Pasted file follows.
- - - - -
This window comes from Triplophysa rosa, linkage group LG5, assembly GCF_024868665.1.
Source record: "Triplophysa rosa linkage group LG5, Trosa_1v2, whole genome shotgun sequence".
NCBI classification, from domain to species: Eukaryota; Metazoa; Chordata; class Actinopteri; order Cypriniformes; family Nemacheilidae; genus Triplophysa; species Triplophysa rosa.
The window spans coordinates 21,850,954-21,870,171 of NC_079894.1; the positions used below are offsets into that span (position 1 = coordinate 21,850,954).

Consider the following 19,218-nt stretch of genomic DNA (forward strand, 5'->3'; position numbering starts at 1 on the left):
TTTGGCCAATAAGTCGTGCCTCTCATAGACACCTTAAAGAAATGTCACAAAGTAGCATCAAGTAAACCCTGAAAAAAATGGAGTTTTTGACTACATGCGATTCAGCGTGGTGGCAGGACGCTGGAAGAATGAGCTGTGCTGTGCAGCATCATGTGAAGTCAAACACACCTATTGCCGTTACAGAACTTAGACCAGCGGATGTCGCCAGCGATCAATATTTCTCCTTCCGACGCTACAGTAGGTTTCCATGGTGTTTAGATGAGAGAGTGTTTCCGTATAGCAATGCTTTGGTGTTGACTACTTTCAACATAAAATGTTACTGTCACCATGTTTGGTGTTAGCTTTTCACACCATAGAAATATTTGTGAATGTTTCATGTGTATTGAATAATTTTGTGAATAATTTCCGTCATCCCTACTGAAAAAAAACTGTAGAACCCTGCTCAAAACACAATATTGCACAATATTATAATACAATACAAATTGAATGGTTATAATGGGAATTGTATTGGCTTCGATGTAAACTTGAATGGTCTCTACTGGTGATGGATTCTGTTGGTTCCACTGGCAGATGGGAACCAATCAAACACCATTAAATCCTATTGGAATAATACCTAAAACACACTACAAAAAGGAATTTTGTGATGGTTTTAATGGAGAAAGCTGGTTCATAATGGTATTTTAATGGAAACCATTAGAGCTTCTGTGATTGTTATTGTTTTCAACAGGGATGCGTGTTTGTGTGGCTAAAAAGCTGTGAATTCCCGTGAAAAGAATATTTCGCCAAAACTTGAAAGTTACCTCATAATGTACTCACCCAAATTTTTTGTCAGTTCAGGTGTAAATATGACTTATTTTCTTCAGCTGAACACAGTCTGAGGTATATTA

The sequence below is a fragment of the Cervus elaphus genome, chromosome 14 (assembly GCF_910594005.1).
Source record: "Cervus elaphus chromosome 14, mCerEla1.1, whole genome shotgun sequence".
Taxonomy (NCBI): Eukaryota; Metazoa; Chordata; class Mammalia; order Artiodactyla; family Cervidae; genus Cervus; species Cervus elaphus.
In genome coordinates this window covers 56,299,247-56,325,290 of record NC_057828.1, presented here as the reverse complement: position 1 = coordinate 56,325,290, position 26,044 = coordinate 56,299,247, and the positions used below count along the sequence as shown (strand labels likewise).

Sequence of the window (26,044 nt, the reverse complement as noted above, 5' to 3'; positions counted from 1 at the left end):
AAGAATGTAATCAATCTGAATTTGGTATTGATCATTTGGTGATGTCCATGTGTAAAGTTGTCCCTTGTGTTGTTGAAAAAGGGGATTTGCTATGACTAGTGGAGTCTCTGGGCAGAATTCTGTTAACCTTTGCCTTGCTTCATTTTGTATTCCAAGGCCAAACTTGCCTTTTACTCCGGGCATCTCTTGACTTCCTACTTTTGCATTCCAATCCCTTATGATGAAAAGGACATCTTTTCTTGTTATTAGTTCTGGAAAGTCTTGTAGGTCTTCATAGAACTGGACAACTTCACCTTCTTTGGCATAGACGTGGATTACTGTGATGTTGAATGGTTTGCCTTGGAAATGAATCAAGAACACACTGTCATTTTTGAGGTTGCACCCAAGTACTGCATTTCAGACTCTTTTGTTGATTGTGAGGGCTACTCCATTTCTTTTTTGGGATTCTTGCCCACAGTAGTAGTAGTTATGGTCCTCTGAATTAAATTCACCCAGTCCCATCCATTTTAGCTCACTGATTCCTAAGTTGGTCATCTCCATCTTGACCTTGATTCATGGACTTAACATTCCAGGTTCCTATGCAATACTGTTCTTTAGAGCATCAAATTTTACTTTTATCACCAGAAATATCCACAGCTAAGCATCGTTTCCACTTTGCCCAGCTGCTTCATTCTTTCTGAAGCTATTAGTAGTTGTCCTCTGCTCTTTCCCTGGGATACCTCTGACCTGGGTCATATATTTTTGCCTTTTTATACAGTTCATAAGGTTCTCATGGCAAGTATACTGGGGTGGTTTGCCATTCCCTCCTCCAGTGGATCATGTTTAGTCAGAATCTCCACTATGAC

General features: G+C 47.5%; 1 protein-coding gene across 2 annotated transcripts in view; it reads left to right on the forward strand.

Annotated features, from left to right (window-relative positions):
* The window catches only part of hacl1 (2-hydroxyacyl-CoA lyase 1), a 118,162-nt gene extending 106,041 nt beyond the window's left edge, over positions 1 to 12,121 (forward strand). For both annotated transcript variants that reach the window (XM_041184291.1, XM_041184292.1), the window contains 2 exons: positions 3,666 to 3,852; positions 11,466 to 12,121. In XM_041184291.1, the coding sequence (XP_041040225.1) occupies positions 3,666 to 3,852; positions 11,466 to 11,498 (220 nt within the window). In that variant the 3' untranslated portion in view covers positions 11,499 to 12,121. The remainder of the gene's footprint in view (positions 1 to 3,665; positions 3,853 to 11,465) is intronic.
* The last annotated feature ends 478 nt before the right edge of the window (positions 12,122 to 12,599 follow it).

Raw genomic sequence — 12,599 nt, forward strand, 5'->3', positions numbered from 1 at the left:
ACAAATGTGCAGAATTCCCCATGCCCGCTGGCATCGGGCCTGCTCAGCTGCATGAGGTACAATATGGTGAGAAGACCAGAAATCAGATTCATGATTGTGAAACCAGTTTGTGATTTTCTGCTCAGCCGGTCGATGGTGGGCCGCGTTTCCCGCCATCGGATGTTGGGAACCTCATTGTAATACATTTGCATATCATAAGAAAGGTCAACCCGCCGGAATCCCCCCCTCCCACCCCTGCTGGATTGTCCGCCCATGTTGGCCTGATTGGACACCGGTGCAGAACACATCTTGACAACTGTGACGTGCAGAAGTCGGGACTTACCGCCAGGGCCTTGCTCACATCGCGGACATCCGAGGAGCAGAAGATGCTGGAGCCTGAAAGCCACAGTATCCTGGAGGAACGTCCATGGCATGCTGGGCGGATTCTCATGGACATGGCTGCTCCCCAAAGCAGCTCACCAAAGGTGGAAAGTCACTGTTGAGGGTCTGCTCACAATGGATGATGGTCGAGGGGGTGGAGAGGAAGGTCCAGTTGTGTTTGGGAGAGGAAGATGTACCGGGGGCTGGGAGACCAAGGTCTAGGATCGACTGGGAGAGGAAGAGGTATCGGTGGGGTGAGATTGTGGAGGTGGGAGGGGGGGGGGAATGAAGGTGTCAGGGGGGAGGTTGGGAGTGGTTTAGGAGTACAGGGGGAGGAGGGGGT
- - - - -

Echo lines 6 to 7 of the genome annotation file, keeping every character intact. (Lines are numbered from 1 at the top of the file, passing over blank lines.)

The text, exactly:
TTTGGCCAATAAGTCGTGCCTCTCATAGACACCTTAAAGAAATGTCACAAAGTAGCATCAAGTAAACCCTGAAAAAAATGGAGTTTTTGACTACATGCGATTCAGCGTGGTGGCAGGACGCTGGAAGAATGAGCTGTGCTGTGCAGCATCATGTGAAGTCAAACACACCTATTGCCGTTACAGAACTTAGACCAGCGGATGTCGCCAGCGATCAATATTTCTCCTTCCGACGCTACAGTAGGTTTCCATGGTGTTTAGATGAGAGAGTGTTTCCGTATAGCAATGCTTTGGTGTTGACTACTTTCAACATAAAATGTTACTGTCACCATGTTTGGTGTTAGCTTTTCACACCATAGAAATATTTGTGAATGTTTCATGTGTATTGAATAATTTTGTGAATAATTTCCGTCATCCCTACTGAAAAAAAACTGTAGAACCCTGCTCAAAACACAATATTGCACAATATTATAATACAATACAAATTGAATGGTTATAATGGGAATTGTATTGGCTTCGATGTAAACTTGAATGGTCTCTACTGGTGATGGATTCTGTTGGTTCCACTGGCAGATGGGAACCAATCAAACACCATTAAATCCTATTGGAATAATACCTAAAACACACTACAAAAAGGAATTTTGTGATGGTTTTAATGGAGAAAGCTGGTTCATAATGGTATTTTAATGGAAACCATTAGAGCTTCTGTGATTGTTATTGTTTTCAACAGGGATGCGTGTTTGTGTGGCTAAAAAGCTGTGAATTCCCGTGAAAAGAATATTTCGCCAAAACTTGAAAGTTACCTCATAATGTACTCACCCAAATTTTTTGTCAGTTCAGGTGTAAATATGACTTATTTTCTTCAGCTGAACACAGTCTGAGGTATATTA

The sequence below is a fragment of the Cervus elaphus genome, chromosome 14 (assembly GCF_910594005.1).